• The first is that with the Matter and Form scanner tracks automatically, so there is no chance of the scanner “losing track” of the scan.
  • The second is that the Matter and Form scanner uses a visible red laser (unlike the Sense’s IR laser), which is more sensitive to ambient lighting conditions and reflective glare from the object being scanned. In order to overcome the latter, one can lightly dust the scanned object with baby powder to give it a matte finish. (I chose to do this during rush hour, stepping out the front door of the building, which is on a busy street in Portland. I got plenty of bemused looks from passersby who were surprised by the sight of a man shaking baby powder on a monkey figurine on the side of Hawthorne Boulevard.)
  • The third is that the Matter and Form scanner “sees” the scan object linearly. In order to get a good overall 3D model of the Readin’ Monkey, multiple scans had to be taken, with the RM in different orientations. The Matter and Form software does a really good job of stitching together the scans into an overall digital model of the object, but as each scan can take upwards of an hour, and I took 7 scans of the Readin’ Monkey to ensure a good model, the process was time-consuming. Also, it can also take nearly an hour for the software to combine the individual scans into a unified whole, so the Matter and Form scanner can take the better part of a day to produce what the Sense scanner can do in a matter of minutes.

However, the proof of the pudding is in the quality of the scans. The Matter and Form scanner did, at the end of the day, produce a better scan than the Sense scanner. The following image shows a comparison on the two scans:

3d scanning, 3d printing, tesseract, portland

Comparison of scans from the Sense and Matter and Form scanners

Overall, the Matter and Form scanner performed pretty well. There were just a few drawbacks: the amount of time required to perform multiple scans, an irritating tendency for the scanner to lose connection with the computer, and some horizontal striation in the model. This is somewhat evident in the comparison image above, but became readily apparent when the model was printed on the Makerbot Replicator 2X.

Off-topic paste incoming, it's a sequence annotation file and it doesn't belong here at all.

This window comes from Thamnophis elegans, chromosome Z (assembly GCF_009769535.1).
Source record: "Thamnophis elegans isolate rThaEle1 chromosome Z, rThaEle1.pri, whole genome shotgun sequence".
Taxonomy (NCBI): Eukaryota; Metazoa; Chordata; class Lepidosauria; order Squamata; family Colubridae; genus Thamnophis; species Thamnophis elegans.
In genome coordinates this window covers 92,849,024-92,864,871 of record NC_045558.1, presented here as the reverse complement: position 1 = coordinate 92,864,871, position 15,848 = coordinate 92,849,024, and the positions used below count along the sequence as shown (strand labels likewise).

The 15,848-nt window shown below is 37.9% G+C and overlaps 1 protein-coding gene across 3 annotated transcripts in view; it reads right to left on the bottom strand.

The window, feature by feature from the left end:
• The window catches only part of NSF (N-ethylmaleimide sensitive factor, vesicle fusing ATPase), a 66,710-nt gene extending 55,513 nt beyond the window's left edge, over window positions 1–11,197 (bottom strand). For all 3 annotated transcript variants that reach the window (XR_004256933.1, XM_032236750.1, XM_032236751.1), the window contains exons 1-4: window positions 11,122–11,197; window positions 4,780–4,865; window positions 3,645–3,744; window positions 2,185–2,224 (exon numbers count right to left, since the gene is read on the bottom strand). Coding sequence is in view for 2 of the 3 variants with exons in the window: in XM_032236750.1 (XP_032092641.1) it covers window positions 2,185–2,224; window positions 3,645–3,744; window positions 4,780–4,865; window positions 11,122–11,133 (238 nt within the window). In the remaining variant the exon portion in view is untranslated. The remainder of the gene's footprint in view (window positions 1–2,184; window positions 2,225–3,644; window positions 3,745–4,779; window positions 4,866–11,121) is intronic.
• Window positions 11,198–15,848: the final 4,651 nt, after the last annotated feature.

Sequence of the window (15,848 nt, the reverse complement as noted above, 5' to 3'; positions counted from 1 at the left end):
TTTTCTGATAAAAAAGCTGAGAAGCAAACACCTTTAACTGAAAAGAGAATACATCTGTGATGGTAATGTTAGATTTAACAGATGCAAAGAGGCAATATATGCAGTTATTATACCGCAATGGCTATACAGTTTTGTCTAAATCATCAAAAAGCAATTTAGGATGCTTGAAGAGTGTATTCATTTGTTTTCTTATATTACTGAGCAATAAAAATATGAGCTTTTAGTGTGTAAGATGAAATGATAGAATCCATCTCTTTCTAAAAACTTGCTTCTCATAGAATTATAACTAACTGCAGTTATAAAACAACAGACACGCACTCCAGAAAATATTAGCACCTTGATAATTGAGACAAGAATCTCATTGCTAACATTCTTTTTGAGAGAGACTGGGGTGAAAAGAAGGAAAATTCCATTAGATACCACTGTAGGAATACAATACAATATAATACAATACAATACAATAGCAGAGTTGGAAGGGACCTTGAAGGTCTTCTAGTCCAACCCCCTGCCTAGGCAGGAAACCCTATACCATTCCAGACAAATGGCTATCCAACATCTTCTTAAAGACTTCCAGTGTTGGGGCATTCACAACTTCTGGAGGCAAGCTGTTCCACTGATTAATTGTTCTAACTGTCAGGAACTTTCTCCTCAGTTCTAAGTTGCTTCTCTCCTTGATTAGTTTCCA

3d scanning, 3d printing, tesseract, portland

Striations on 3D print from the Matter and Form scanner

At first, I was concerned that the striation was indicative of a problem with the printer. I’ve been tinkering around with the printer due to some print quality issues, so the striation issue may be a combination of a scanner issue and a printer issue. I’ll update as these issues get worked out.

Faro Focus Scanner

It just so happened that about this time I got my mitts on a high-end Faro Focus scanner, which I was using to scan the interior of a high school for another project. This is a heavy-duty piece of scanning equipment, which is used for taking 3D scans of building interiors and exteriors. (More details on this in an upcoming post, but you can see and example of a building scan here.) I took the opportunity to use this scanner to scan the Readin’ Monkey, thinking that I would be able to get a really high-quality scan. While I did get a good scan, I had problems processing the output of the scanner into something that would be usable by a 3D printer.

Without going into too much detail, the output of the Faro Focus is a raw point cloud of X,Y and Z coordinates, whereas the output of the Sense and Matter and Form scanners are printer-ready STL files. The problem that I encountered was that the Focus shoots so many laser points that there is a fair amount of scattering that occurs along the edges of the target. I took eight scans of the Readin’ Monkey with the Focus, and when they were stitched all together, there was a wonderfully detailed scan of the RM, but it was surrounded by a nimbus of random scattered points.

3d scanning, 3d printing, tesseract, portland

Faro Focus Readin’ Monkey scan with scattered scan points

When converted directly to an STL file, the result is a “blobby mess” that I didn’t even try to print. The trick is in finding a way to filter out points that are a certain distance away from other points. The software the accompanies the Focus is incredibly difficult to use, and I was not able to figure out how to successfully filter out the unwanted points. I suspect that other apps such as Blender or MeshLab will be able to accomplish this, and I’m looking forward to seeing what can be achieved with these tools.

Overall, it’s been very interesting to see how the Readin’ Monkey can be scanned and replicated with a 3D printer. So far, the Matter and Form scanner has produced the best scanning results. (I’m still working on ways to eliminate the striation issue.) As I run across other ways to scan and print the RM, I will be sure to post the results to this blog.


For more information on how Tesseract Design can help you with your 3D printing and scanning projects, please see


More 3D Printing and Scanning

New Adventures in 3D Scanning and Printing


3D Scanning & 3D Printing Headphones for Critters